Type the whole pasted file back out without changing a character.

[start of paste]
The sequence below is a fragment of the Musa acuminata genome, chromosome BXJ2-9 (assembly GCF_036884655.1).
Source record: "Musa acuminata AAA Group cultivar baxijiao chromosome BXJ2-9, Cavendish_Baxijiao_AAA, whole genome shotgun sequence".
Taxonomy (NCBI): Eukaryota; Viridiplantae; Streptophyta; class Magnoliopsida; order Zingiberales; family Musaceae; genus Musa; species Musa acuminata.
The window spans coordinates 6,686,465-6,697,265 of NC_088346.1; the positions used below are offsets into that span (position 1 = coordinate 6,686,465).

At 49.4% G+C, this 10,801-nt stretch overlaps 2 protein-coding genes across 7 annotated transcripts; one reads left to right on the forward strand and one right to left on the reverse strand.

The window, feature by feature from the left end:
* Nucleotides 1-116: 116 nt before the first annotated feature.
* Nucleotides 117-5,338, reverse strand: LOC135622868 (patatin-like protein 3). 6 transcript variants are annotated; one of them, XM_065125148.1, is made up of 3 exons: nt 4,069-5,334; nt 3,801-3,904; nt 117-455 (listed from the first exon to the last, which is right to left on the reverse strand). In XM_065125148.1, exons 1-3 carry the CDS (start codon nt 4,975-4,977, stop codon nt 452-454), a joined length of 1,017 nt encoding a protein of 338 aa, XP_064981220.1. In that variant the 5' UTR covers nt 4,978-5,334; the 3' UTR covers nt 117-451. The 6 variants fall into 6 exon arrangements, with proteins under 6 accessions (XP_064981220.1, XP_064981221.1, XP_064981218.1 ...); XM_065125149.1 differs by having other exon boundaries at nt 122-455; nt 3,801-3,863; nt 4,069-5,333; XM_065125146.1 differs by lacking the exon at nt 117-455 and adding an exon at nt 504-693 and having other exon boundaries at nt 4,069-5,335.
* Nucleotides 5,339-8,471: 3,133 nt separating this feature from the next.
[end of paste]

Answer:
The sequence below is a fragment of the Musa acuminata genome, chromosome BXJ2-9 (assembly GCF_036884655.1).
Source record: "Musa acuminata AAA Group cultivar baxijiao chromosome BXJ2-9, Cavendish_Baxijiao_AAA, whole genome shotgun sequence".
Taxonomy (NCBI): Eukaryota; Viridiplantae; Streptophyta; class Magnoliopsida; order Zingiberales; family Musaceae; genus Musa; species Musa acuminata.
The window spans coordinates 6,686,465-6,697,265 of NC_088346.1; the positions used below are offsets into that span (position 1 = coordinate 6,686,465).

At 49.4% G+C, this 10,801-nt stretch overlaps 2 protein-coding genes across 7 annotated transcripts; one reads left to right on the forward strand and one right to left on the reverse strand.

The window, feature by feature from the left end:
* Nucleotides 1-116: 116 nt before the first annotated feature.
* Nucleotides 117-5,338, reverse strand: LOC135622868 (patatin-like protein 3). 6 transcript variants are annotated; one of them, XM_065125148.1, is made up of 3 exons: nt 4,069-5,334; nt 3,801-3,904; nt 117-455 (listed from the first exon to the last, which is right to left on the reverse strand). In XM_065125148.1, exons 1-3 carry the CDS (start codon nt 4,975-4,977, stop codon nt 452-454), a joined length of 1,017 nt encoding a protein of 338 aa, XP_064981220.1. In that variant the 5' UTR covers nt 4,978-5,334; the 3' UTR covers nt 117-451. The 6 variants fall into 6 exon arrangements, with proteins under 6 accessions (XP_064981220.1, XP_064981221.1, XP_064981218.1 ...); XM_065125149.1 differs by having other exon boundaries at nt 122-455; nt 3,801-3,863; nt 4,069-5,333; XM_065125146.1 differs by lacking the exon at nt 117-455 and adding an exon at nt 504-693 and having other exon boundaries at nt 4,069-5,335.
* Nucleotides 5,339-8,471: 3,133 nt separating this feature from the next.